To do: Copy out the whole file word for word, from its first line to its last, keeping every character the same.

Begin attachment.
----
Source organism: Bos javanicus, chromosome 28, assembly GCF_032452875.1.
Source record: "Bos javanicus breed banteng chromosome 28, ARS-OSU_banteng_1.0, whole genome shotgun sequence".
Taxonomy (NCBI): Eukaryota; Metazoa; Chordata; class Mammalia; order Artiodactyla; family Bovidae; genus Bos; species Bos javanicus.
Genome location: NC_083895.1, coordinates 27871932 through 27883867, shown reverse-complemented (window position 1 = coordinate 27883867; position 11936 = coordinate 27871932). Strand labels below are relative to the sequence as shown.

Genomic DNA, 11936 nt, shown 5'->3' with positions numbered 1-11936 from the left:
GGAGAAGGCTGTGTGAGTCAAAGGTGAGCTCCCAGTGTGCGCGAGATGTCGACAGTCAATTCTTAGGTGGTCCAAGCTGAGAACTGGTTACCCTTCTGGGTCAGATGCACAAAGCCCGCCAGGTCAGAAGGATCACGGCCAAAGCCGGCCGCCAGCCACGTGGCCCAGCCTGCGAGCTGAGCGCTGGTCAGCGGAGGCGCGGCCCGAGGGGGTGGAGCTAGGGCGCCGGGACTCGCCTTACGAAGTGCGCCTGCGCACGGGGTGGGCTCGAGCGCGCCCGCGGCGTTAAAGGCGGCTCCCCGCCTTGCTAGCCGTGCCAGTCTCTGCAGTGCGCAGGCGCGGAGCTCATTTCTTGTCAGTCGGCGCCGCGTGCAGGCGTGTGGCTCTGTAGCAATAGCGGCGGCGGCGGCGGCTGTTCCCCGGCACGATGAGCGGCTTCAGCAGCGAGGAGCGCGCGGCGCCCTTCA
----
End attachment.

Source organism: Bos javanicus, chromosome 28, assembly GCF_032452875.1.
Source record: "Bos javanicus breed banteng chromosome 28, ARS-OSU_banteng_1.0, whole genome shotgun sequence".
Taxonomy (NCBI): Eukaryota; Metazoa; Chordata; class Mammalia; order Artiodactyla; family Bovidae; genus Bos; species Bos javanicus.
Genome location: NC_083895.1, coordinates 27871932 through 27883867, shown reverse-complemented (window position 1 = coordinate 27883867; position 11936 = coordinate 27871932). Strand labels below are relative to the sequence as shown.

Genomic DNA, 11936 nt, shown 5'->3' with positions numbered 1-11936 from the left:
GGAGAAGGCTGTGTGAGTCAAAGGTGAGCTCCCAGTGTGCGCGAGATGTCGACAGTCAATTCTTAGGTGGTCCAAGCTGAGAACTGGTTACCCTTCTGGGTCAGATGCACAAAGCCCGCCAGGTCAGAAGGATCACGGCCAAAGCCGGCCGCCAGCCACGTGGCCCAGCCTGCGAGCTGAGCGCTGGTCAGCGGAGGCGCGGCCCGAGGGGGTGGAGCTAGGGCGCCGGGACTCGCCTTACGAAGTGCGCCTGCGCACGGGGTGGGCTCGAGCGCGCCCGCGGCGTTAAAGGCGGCTCCCCGCCTTGCTAGCCGTGCCAGTCTCTGCAGTGCGCAGGCGCGGAGCTCATTTCTTGTCAGTCGGCGCCGCGTGCAGGCGTGTGGCTCTGTAGCAATAGCGGCGGCGGCGGCGGCTGTTCCCCGGCACGATGAGCGGCTTCAGCAGCGAGGAGCGCGCGGCGCCCTTCA